What is the species?
- Impatiens glandulifera (policeman’s helmet)
- ODA “B” rank
Policeman’s helmet is native to India and the Himalayas, and is now common along the north Oregon coast.
Why are we concerned?
Policeman’s helmet is known to form dense patches that begin in open, disturbed areas, and particularly along streams. Policeman’s helmet infestations can lead to:
- Reduced plant and animal diversity as other species are choked out
- Increase in streambank mass wasting, landslides, and erosion
How does it spread?
Policeman’s helmet is primarily spread by seeds, but it is also capable of rooting wherever the stem touches soil. Policeman’s helmet seeds are moved around by:
- Running water
- Hiking boots
- Nursery trade
What does it look like?
Policeman’s helmet can be over 6 feet tall, unknown in native impatiens species. At the back of the magenta to pink flowers, a short nub of a spur is bent over against the body of the flower (see photo). Leaf edges will be fairly to dramatically toothed. Seedpods will explode when dry, scattering seed in all directions.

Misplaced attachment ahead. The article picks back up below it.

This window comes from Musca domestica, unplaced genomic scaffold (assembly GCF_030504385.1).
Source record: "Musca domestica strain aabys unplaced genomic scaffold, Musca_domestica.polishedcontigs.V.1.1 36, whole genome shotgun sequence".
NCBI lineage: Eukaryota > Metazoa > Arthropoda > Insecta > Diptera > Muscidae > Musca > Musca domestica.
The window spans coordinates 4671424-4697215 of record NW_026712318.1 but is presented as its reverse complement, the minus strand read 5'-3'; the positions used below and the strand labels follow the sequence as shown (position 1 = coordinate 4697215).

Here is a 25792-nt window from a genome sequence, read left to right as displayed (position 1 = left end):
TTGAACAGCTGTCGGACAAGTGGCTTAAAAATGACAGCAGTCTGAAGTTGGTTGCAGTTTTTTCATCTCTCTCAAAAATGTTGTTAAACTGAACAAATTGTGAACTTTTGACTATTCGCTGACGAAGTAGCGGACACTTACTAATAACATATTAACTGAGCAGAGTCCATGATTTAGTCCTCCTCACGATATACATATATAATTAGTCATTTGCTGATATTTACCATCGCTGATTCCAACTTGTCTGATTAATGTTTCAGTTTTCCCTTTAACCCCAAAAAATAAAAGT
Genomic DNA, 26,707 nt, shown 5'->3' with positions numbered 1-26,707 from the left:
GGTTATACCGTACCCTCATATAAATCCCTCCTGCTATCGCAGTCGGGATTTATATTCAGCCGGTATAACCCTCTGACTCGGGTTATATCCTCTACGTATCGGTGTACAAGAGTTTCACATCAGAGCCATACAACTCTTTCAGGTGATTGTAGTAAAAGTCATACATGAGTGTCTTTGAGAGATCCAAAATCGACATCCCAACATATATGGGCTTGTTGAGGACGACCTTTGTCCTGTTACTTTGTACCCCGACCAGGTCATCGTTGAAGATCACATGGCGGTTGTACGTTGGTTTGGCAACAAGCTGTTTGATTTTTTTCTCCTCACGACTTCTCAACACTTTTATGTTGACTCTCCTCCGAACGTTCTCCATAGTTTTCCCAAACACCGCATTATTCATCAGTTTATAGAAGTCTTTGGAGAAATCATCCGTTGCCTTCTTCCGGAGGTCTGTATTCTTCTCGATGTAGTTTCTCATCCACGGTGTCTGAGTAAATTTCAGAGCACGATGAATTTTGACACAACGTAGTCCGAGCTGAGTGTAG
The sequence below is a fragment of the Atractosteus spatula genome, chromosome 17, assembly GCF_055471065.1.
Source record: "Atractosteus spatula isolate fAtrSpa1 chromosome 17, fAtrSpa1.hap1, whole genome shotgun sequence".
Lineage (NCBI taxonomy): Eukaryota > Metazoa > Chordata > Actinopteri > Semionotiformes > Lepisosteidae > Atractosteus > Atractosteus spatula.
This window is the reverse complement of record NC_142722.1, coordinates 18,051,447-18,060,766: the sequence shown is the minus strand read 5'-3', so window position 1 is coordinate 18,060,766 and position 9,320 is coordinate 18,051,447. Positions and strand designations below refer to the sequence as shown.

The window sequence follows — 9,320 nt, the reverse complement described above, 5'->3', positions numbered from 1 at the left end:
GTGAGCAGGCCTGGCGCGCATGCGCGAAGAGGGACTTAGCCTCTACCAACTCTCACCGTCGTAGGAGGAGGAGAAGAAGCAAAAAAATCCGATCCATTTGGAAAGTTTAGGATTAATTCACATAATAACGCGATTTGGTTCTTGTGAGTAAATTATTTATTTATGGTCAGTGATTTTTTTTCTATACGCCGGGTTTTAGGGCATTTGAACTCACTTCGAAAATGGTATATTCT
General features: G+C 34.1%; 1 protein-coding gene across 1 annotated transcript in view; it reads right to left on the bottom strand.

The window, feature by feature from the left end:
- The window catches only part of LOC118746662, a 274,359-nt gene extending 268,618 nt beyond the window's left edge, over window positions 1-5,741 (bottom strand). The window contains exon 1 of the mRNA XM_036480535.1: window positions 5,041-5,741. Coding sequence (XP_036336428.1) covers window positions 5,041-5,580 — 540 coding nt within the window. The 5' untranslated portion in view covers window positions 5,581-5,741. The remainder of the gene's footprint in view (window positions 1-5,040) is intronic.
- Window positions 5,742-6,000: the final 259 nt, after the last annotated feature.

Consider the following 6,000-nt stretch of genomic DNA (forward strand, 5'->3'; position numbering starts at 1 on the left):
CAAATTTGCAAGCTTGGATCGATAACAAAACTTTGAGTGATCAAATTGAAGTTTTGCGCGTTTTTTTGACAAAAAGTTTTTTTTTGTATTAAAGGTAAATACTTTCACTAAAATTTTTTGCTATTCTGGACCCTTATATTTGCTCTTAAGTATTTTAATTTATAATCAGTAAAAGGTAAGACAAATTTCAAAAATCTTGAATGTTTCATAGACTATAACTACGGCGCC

Are there any lookalikes?
There are many species and varieties of impatiens. The most likely to be confused with policeman’s helmet is Himalayan balsam (Impatiens balfourii), which itself is a species of concern. I. balfourii tends to have a longer, straighter spur than I. glandulifera, flowers ranging with white and purple petals (not pink), and shorter plants (3 feet tall or shorter).
How do we deal with it?
- Manual: As an annual, handpulling before policeman’s helmet sets seed works well for managing populations.
- Herbicide: Populations in Portland have been small enough not to require herbicide use.
How can folks help?
If you suspect you’ve found policeman’s helmet, call either the city of Portland or leave a report on the hotline. Policeman’s helmet should be positively identified before management is attempted, to prevent unintended damage to related native species.